Friday, February 10, 2012

Why Europe beat China

In his book, Guns, Germs, and Steel, Jared Diamond outlines a convincing case that geographical differences in certain regions serve to either hinder or jumpstart a society’s overall progress.  Early success then generates more success, and thus a little head start can lead to the difference between a Civilization capable of seafare, metallurgy, and centralized government, and a huntergatherer tribe whose main characteristics are, in the words of Thomas Hobbes, “nasty, brutish, and short.” Diamond highlights the geographical sweetspots to be the Fertile Crescent and Asia, which accounts for the rise of two superpowers: Europe and China. 

However, his explanatory model, which precludes any nongeographical  explanations, has gaping holes when it comes to comparing the relative success of Europe with that of China in the middle ages. 

More than anything, a society’s ascension is based strength of its technological base.  Much of what can be attributed to Europe’s ascension can be numbered on a list of new inventions.  Including:

The water wheel marked a huge improvement in productive efficiency, allowing workers to labor on something else, either on more concrete appliances or intellectual endeavors, such as reading and writing.

Eyeglasses doubled the working life of a skilled craftsman.  Whereas before an artisan’s skill would plummet with the decline of his sight, rendering him all but impotent by the age of 40, eyeglasses allowed fine workers to continue their vocation decades longer.

The importance of the printing press can hardly be exaggerated. Although originally invented in China, the printing press never caught on because of the inflexibly of the Chinese Block type.  But when Gutenberg invented the printing press for alphabetical languages, the world would never be the same.  The literacy rates shot up, people began to read and think more, productivity increased from more reliable documentation and communication.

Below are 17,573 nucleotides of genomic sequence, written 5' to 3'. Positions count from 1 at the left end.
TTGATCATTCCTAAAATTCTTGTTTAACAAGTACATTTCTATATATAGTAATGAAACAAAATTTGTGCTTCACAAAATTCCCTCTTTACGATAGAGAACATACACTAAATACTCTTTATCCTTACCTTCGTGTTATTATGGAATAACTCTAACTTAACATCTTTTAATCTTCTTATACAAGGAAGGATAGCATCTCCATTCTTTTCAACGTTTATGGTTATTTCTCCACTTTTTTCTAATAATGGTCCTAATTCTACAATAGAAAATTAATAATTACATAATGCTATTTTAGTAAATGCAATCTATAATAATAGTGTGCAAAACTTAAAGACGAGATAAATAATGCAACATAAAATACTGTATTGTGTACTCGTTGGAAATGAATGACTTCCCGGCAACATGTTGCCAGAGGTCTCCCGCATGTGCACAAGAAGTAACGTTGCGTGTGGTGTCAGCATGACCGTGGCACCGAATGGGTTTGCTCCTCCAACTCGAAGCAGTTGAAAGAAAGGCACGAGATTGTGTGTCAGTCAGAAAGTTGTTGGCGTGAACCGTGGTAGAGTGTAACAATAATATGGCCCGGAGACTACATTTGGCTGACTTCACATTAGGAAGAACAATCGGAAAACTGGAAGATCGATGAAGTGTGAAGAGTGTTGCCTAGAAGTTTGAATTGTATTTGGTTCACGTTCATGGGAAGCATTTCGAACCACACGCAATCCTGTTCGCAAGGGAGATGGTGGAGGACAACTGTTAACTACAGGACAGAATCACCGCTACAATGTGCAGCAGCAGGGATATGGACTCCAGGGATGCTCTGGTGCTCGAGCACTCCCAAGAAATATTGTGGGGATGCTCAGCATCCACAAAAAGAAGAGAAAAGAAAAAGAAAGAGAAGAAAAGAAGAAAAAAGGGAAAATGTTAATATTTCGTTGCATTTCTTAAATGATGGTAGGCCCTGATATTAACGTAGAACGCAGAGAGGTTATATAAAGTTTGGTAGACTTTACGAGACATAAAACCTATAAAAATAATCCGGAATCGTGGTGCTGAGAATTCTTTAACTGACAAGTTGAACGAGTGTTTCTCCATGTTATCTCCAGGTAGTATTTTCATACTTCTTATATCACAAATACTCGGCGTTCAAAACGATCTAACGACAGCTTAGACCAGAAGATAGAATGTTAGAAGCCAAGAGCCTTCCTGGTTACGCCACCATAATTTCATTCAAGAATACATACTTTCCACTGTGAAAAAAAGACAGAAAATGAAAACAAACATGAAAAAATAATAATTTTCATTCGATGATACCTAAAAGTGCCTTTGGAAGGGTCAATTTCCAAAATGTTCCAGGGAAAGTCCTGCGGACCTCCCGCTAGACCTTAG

For all the progress that Europe witnessed in the centuries preceding the Renaissance (11-1300’s), China was actually its superior at the time.  The Chinese invented the wheelborrow, stirrup, compass, paper, printing, and gunpowder.  But as Europe witnessed progress going into the Renaissance, China endured a steep decline.
Therefore, the question of why Europe, as opposed to China, emerged as the world’s premier superpower can be restated as to why Europe was more amendable to invent new technologies than China, and why China actually went backwards.  As for China’s regress, the Hungarian sinologist Etienne Balazs attributes it to its totalitarian constraints on private initiative, where monopolies reigned, bureaucracies were all-powerful, and Chinese ingenuity was sapped by the prevailing regulations that gripped its citizens from cradle to grave, all creating an artificial plateau that the Chinese could surmount.

As for Europe’s relative success, David Landes, author of The Wealth and Poverty of Nations, attributes it to several factors. 
  • ·           "The Judeo-Christian respect for manual labor, as summed up in a number of biblical injunctions.” He gives the example of when God warns Noah of the flood, and how God doesn’t just save him, but instead tells Noah to build an ark.
  • ·        The Judeo-Christian conception of Man being in control of nature, contra pagan nature worshippers.
  • ·         But most importantly, just as China’s decline could be extrapolated from its command economic system, Europe ascended due to its relative economic freedom. The institutions of private property and free enterprise gave the Europeans more incentive to innovate and create than the Chinese. It wasn’t the pure, Laisse faire Dickinson capitalism, but it was sufficiently close to it.
Admittedly, this article only scratched the surface of the issues involved, but intentionally so.  One has to start somewhere.  


  1. Basically this:

    The Chinese are their own worst enemies.